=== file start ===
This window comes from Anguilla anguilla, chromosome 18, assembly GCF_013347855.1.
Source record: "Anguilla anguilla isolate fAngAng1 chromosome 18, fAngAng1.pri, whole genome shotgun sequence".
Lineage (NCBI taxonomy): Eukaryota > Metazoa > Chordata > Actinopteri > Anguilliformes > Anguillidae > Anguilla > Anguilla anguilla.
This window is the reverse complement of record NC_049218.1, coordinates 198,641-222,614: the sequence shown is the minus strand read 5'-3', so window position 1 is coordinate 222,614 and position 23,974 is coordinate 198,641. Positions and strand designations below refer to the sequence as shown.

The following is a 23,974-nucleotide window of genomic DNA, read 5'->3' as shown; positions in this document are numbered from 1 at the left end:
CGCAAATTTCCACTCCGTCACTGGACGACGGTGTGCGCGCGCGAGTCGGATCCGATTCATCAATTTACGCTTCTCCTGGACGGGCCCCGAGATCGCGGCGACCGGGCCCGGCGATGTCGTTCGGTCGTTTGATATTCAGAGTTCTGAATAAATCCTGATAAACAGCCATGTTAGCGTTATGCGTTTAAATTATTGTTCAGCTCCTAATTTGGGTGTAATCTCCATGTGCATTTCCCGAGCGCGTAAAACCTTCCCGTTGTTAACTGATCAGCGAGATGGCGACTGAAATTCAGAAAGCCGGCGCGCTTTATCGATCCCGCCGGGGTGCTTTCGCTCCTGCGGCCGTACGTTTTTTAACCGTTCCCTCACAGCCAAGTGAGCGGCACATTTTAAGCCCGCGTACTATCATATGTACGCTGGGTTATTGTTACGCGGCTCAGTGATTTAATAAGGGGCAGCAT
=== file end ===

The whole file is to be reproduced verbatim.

This window comes from Anguilla anguilla, chromosome 18, assembly GCF_013347855.1.
Source record: "Anguilla anguilla isolate fAngAng1 chromosome 18, fAngAng1.pri, whole genome shotgun sequence".
Lineage (NCBI taxonomy): Eukaryota > Metazoa > Chordata > Actinopteri > Anguilliformes > Anguillidae > Anguilla > Anguilla anguilla.
This window is the reverse complement of record NC_049218.1, coordinates 198,641-222,614: the sequence shown is the minus strand read 5'-3', so window position 1 is coordinate 222,614 and position 23,974 is coordinate 198,641. Positions and strand designations below refer to the sequence as shown.

The following is a 23,974-nucleotide window of genomic DNA, read 5'->3' as shown; positions in this document are numbered from 1 at the left end:
CGCAAATTTCCACTCCGTCACTGGACGACGGTGTGCGCGCGCGAGTCGGATCCGATTCATCAATTTACGCTTCTCCTGGACGGGCCCCGAGATCGCGGCGACCGGGCCCGGCGATGTCGTTCGGTCGTTTGATATTCAGAGTTCTGAATAAATCCTGATAAACAGCCATGTTAGCGTTATGCGTTTAAATTATTGTTCAGCTCCTAATTTGGGTGTAATCTCCATGTGCATTTCCCGAGCGCGTAAAACCTTCCCGTTGTTAACTGATCAGCGAGATGGCGACTGAAATTCAGAAAGCCGGCGCGCTTTATCGATCCCGCCGGGGTGCTTTCGCTCCTGCGGCCGTACGTTTTTTAACCGTTCCCTCACAGCCAAGTGAGCGGCACATTTTAAGCCCGCGTACTATCATATGTACGCTGGGTTATTGTTACGCGGCTCAGTGATTTAATAAGGGGCAGCAT